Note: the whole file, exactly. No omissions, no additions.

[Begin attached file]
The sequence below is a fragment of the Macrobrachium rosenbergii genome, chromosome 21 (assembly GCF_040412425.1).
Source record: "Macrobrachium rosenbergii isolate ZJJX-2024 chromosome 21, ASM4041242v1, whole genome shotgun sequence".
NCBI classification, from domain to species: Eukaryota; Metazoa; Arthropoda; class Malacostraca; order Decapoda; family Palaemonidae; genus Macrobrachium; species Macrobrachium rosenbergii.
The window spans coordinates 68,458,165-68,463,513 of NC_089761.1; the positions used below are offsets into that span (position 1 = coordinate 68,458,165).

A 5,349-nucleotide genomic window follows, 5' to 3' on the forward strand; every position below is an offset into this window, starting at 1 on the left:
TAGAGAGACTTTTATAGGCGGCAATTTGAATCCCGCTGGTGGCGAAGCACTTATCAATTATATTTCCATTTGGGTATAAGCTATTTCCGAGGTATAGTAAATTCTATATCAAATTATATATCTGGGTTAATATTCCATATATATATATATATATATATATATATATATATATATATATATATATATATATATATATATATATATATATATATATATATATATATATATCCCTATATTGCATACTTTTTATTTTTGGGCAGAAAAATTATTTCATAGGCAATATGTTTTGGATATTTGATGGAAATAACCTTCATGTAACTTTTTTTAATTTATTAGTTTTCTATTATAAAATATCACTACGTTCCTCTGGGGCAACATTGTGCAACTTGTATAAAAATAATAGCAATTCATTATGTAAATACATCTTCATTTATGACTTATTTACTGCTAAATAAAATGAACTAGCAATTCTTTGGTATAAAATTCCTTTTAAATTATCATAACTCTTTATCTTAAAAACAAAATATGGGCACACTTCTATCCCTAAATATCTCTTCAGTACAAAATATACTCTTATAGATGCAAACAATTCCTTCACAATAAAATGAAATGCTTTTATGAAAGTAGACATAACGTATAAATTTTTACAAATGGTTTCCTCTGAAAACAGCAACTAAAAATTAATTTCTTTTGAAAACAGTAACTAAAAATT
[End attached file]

The sequence below is a fragment of the Macrobrachium rosenbergii genome, chromosome 21 (assembly GCF_040412425.1).
Source record: "Macrobrachium rosenbergii isolate ZJJX-2024 chromosome 21, ASM4041242v1, whole genome shotgun sequence".
NCBI classification, from domain to species: Eukaryota; Metazoa; Arthropoda; class Malacostraca; order Decapoda; family Palaemonidae; genus Macrobrachium; species Macrobrachium rosenbergii.
The window spans coordinates 68,458,165-68,463,513 of NC_089761.1; the positions used below are offsets into that span (position 1 = coordinate 68,458,165).

A 5,349-nucleotide genomic window follows, 5' to 3' on the forward strand; every position below is an offset into this window, starting at 1 on the left:
TAGAGAGACTTTTATAGGCGGCAATTTGAATCCCGCTGGTGGCGAAGCACTTATCAATTATATTTCCATTTGGGTATAAGCTATTTCCGAGGTATAGTAAATTCTATATCAAATTATATATCTGGGTTAATATTCCATATATATATATATATATATATATATATATATATATATATATATATATATATATATATATATATATATATATATATATATATATATATATATCCCTATATTGCATACTTTTTATTTTTGGGCAGAAAAATTATTTCATAGGCAATATGTTTTGGATATTTGATGGAAATAACCTTCATGTAACTTTTTTTAATTTATTAGTTTTCTATTATAAAATATCACTACGTTCCTCTGGGGCAACATTGTGCAACTTGTATAAAAATAATAGCAATTCATTATGTAAATACATCTTCATTTATGACTTATTTACTGCTAAATAAAATGAACTAGCAATTCTTTGGTATAAAATTCCTTTTAAATTATCATAACTCTTTATCTTAAAAACAAAATATGGGCACACTTCTATCCCTAAATATCTCTTCAGTACAAAATATACTCTTATAGATGCAAACAATTCCTTCACAATAAAATGAAATGCTTTTATGAAAGTAGACATAACGTATAAATTTTTACAAATGGTTTCCTCTGAAAACAGCAACTAAAAATTAATTTCTTTTGAAAACAGTAACTAAAAATT